January 24, 2008


The theme of this week's Goat Rope is the nature of faith, which is an interesting subject whether you have any at the moment or not. If this is your first visit, please click on earlier posts.

Yesterday's post was about symbols, which are always a part of faith. A friend emailed me to point out that the most recognized symbol in the world today is McDonald's golden arches. Holy fetishism of commodities, Batman! That point goes to Marx...

According to the influential 20th century Protestant theologian Paul Tillich, faith is about whatever concerns us ultimately and is always symbolic. This is true of traditional religion as well as of things like nationalism or the goal of "success":

everything which is a matter of unconditional concern is made into a god. If the nation is some one's ultimate concern, the name of the nation becomes a sacred name and the nation receives divine qualities which far surpass the reality of the being and functioning of the nation. The nation then stands for and symbolizes the true ultimate, but in an idolatrous way.

Success as ultimate concern is not the natural desire of actualizing potentialities, but is readiness to sacrifice all other values of life for the sake of a position of power and social predominance. The anxiety about not being a success is an idolatrous form of the anxiety about divine condemnation. Success is grace; lack of success, ultimate judgment. In this way concepts designating ordinary realities become idolatrous symbols of ultimate concern.

Symbols are united with myths. Unfortunately, the term myth is sadly abused in current speech, where it means something that just isn't true. Myths are stories often of God or the gods that convey meaning to human life. We can't do without them:

Myths are always present in every act of faith, because the language of faith is the symbol.

Most great religious traditions eventually criticize their mythic elements, such as stories that depict God or the gods acting like humans. Most religions eventually recognize that many of their sacred stories have meanings that are true but metaphorical rather than factual and literal. Tillich calls a myth that is recognized as such a "broken myth." Still you can't get rid of them:

All the mythological elements in the Bible, and doctrine and liturgy should be recognized as mythological, but they should be maintained in their symbolic form and not be replaced by scientific substitutes. For there is no substitute for the use of symbols and myths: they are the language of faith...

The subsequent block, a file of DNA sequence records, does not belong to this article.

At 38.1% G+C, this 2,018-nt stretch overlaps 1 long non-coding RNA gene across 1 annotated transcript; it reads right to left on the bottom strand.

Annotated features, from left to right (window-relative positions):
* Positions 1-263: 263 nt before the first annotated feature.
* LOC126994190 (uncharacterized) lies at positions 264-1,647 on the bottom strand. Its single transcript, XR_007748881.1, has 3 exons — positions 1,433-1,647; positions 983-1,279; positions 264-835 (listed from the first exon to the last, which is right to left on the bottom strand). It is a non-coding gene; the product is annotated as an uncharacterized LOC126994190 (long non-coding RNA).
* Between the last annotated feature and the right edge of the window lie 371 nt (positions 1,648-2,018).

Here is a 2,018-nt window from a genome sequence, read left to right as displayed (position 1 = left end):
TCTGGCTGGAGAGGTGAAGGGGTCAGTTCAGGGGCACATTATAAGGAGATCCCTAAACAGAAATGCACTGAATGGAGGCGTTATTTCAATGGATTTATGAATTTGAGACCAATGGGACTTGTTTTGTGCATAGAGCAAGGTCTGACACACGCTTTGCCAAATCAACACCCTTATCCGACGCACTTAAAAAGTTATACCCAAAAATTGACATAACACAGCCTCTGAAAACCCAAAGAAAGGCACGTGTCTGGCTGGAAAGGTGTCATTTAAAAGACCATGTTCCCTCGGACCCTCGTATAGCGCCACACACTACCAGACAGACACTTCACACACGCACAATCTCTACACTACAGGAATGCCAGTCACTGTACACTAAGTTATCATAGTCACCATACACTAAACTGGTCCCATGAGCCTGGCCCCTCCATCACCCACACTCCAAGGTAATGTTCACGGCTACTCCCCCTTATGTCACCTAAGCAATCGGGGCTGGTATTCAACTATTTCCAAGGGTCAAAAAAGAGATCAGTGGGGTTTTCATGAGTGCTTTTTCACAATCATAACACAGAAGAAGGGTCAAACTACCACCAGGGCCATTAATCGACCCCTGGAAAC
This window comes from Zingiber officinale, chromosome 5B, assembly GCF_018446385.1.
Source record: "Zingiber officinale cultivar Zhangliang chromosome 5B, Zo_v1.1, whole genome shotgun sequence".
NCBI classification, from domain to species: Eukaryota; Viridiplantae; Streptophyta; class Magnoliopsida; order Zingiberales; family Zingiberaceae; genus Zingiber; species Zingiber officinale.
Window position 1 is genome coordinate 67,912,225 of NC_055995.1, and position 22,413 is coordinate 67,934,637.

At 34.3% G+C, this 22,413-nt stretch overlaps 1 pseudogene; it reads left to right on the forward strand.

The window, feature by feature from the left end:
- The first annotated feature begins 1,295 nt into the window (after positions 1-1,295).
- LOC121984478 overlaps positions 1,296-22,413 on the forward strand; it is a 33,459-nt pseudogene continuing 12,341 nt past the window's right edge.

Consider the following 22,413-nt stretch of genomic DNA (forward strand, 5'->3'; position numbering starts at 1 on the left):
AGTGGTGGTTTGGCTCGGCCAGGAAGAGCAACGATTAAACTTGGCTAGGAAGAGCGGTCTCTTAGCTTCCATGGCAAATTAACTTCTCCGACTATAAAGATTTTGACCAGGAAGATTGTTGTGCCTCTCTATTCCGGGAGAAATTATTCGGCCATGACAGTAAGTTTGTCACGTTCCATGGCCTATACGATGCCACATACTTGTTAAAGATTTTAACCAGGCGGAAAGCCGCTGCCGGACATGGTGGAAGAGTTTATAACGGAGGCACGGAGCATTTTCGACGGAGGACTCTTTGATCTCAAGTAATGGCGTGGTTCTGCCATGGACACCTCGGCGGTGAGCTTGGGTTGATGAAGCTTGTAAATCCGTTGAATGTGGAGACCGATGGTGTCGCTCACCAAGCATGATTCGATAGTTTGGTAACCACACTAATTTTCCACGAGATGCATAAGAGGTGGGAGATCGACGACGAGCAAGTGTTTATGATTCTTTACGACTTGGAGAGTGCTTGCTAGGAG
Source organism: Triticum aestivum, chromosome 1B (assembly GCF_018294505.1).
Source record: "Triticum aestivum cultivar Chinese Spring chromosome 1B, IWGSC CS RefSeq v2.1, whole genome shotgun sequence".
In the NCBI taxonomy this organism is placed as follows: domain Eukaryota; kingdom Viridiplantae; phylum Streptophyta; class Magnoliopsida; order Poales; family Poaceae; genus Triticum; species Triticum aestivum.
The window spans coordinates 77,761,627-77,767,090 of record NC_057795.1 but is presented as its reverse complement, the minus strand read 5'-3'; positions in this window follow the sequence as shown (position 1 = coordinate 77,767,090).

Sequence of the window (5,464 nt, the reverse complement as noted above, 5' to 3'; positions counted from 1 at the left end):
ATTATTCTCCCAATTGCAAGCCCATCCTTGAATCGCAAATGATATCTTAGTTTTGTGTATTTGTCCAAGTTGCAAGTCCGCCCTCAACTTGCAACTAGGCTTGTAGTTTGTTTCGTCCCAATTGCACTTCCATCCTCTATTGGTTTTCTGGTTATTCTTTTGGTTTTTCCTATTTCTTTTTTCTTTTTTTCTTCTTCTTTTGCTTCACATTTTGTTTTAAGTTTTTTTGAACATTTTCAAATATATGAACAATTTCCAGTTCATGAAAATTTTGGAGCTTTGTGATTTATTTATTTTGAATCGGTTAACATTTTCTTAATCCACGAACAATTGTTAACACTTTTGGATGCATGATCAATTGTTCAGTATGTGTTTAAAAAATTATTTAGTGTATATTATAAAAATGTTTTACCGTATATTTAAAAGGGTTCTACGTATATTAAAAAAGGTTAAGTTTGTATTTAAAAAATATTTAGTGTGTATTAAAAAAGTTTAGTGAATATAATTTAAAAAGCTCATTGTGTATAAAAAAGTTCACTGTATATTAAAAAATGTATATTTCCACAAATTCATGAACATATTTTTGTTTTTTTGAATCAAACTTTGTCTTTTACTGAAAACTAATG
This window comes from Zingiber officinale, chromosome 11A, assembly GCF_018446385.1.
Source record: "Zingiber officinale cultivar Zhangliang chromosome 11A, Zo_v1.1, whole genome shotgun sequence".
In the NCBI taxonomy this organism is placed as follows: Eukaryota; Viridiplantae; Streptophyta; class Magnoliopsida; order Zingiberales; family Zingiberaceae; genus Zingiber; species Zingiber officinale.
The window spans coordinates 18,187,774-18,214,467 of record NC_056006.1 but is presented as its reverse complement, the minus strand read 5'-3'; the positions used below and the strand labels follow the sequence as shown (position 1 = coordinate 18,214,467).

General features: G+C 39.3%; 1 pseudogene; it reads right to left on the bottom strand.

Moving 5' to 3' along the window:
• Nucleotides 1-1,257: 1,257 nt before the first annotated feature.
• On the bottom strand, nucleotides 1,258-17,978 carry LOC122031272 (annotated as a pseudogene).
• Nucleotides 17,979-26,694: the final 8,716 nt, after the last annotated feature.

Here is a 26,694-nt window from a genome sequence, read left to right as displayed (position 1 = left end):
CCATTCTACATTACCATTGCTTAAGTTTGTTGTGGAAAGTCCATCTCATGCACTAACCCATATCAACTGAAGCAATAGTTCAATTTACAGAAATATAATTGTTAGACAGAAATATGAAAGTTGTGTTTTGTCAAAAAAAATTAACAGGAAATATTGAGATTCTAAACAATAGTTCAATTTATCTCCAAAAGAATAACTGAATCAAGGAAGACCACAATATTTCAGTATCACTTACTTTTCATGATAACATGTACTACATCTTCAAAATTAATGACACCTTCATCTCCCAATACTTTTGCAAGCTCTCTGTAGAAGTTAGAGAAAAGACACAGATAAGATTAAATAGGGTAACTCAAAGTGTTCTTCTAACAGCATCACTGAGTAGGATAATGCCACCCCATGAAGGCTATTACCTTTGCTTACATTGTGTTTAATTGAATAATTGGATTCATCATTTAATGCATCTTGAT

Symbols of faith cannot be replaced by other symbols, such as artistic ones, and they cannot be removed by scientific criticism. They have a genuine standing in the human mind, just as science and art have. Their symbolic character is their truth and their power. Nothing less than symbols and myths can express our ultimate concerns.

LIES AND LIES. A study by two nonprofit investigative groups found that the road to the Iraq war was paved by hundreds of "false statements."

DEBT CRISIS. Here's Chalmers Johnson on how excessive war spending and national debt is damaging the country and economy.

REBUILD USA. Here's an op-ed from the Huntington WV Herald Dispatch by Tim Millne about the wealth squandered in Iraq and the need to reinvest in our own infrastructure.

RECESSION. Here's Nobel Prize-winning economist Joseph Stiglitz on how we should respond to a slowing economy.

OLD BEN. Here's a fun New Yorker article about Benjamin Franklin and his famous almanac.

JAH LIVE. Here's one about a new Smithsonian exhibit on Rastafarianism.

CURIOUSER AND CURIOUSER. WV Supreme Court Justice Larry Starcher is calling for an investigation of recent conduct there in the wake of the case involving Massey Energy and CEO Don Blankenship. Here's his memo and here are more links from WV Uberblog Lincoln Walks at Midnight..



Jay said...

I'm wondering why you left out the swastika. To me, that's one of the more interesting stories of religious symbolism.

Good stuff, as always.

El Cabrero said...

That would have been interesting!And you're right that it was used in Hindu, Buddhist and other art. I found that particular image on wikipedia and ran with it.